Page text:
WEDNESDAY, April 7, 2010 (Health.com) — When the twin towers of the World Trade Center collapsed on Sept. 11, 2001, they produced a dense cloud of smoke and vaporized concrete and drywall.
New York City Fire Department rescue workers who were exposed to this polluted air—as well as the kicked-up dust and diesel exhaust that accompanied the rescue effort—had reduced lung function in the weeks and months following the attacks, researchers in New York found at the time.
Now, in a new study in the New England Journal of Medicine, the same researchers report that the lung impairment they observed in the rescue workers appears to be lasting. Firefighters and emergency medical personnel continued to have decreased lung function up to seven years after 9/11, the study found.
“This group has suffered real declines that need to be addressed with regular monitoring and aggressive treatment, because they are now at higher risk for developing future lung problems,” says the senior author of the study, David J. Prezant, MD, the chief medical officer of the New York City Fire Department and a professor of pulmonary medicine at the Albert Einstein College of Medicine, in the Bronx. “We confirmed that the drop in lung function that occurred during that first year was substantial, and for the first time we showed that this drop is persistent.”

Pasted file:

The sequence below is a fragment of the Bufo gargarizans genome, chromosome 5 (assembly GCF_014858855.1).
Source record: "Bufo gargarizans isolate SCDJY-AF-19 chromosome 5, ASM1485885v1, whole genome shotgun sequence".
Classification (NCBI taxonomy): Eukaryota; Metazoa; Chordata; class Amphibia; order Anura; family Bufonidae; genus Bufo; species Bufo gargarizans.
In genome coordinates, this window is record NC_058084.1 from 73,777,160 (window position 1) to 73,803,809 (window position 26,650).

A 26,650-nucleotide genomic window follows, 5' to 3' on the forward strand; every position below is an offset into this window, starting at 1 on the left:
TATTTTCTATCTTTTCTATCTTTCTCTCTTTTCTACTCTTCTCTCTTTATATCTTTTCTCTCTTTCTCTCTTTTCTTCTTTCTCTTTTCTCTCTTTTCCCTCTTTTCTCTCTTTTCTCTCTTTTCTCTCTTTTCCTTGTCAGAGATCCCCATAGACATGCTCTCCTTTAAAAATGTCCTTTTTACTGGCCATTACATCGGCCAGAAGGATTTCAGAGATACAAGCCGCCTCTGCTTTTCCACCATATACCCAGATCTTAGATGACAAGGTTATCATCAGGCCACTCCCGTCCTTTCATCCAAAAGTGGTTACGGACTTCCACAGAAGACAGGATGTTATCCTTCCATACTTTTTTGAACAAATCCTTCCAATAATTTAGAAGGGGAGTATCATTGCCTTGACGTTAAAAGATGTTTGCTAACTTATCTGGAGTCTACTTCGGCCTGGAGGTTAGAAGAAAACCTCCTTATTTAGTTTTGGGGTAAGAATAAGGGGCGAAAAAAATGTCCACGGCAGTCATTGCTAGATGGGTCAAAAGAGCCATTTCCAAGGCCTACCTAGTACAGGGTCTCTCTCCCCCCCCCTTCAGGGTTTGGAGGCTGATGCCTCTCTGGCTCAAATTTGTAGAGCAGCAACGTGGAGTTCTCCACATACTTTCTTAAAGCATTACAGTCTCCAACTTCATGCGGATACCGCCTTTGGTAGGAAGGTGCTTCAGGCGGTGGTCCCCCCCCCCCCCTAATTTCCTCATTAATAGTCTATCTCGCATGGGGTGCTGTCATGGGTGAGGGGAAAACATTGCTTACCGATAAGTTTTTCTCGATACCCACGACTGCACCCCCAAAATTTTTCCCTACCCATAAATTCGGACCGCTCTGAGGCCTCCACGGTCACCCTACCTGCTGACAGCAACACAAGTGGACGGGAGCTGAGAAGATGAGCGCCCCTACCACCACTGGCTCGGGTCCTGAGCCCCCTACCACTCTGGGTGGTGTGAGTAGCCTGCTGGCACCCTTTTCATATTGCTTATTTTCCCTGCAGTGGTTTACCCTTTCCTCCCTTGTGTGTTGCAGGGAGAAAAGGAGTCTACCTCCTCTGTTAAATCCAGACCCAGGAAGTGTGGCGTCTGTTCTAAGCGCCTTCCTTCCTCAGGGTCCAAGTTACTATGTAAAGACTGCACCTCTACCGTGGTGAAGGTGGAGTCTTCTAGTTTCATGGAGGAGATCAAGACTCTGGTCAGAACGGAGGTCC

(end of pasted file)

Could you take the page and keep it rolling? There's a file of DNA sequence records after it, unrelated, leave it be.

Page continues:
In 2001 and 2002, Dr. Prezant and his colleagues measured the lung function of more than 12,000 fire department rescue workers who worked at Ground Zero, comparing the results to lung-function tests given to the same group before 9/11 as part of their routine department physicals. On average, the lung function of the workers at the World Trade Center site declined by an amount equivalent to 12 years of natural aging, they found.
In the new study, the researchers continued to follow these firefighters and medical personnel for an average of six years, measuring their lung function every 12 to 18 months to see if the initial decline persisted. (Lung function was measured using spirometry, which involves blowing into a device that records the amount of air you exhale.)
The researchers were surprised to see “little or no” improvement in average lung function, according to the study.
In addition to raising the rescue workers’ risk of future lung problems, this persistent decline in lung function has potential short-term consequences, according to Dr. Prezant. “It places them at a higher risk for shortness of breath, cough, wheeze, [and] impairments in their ability to exercise and perform physically demanding jobs,” he says.
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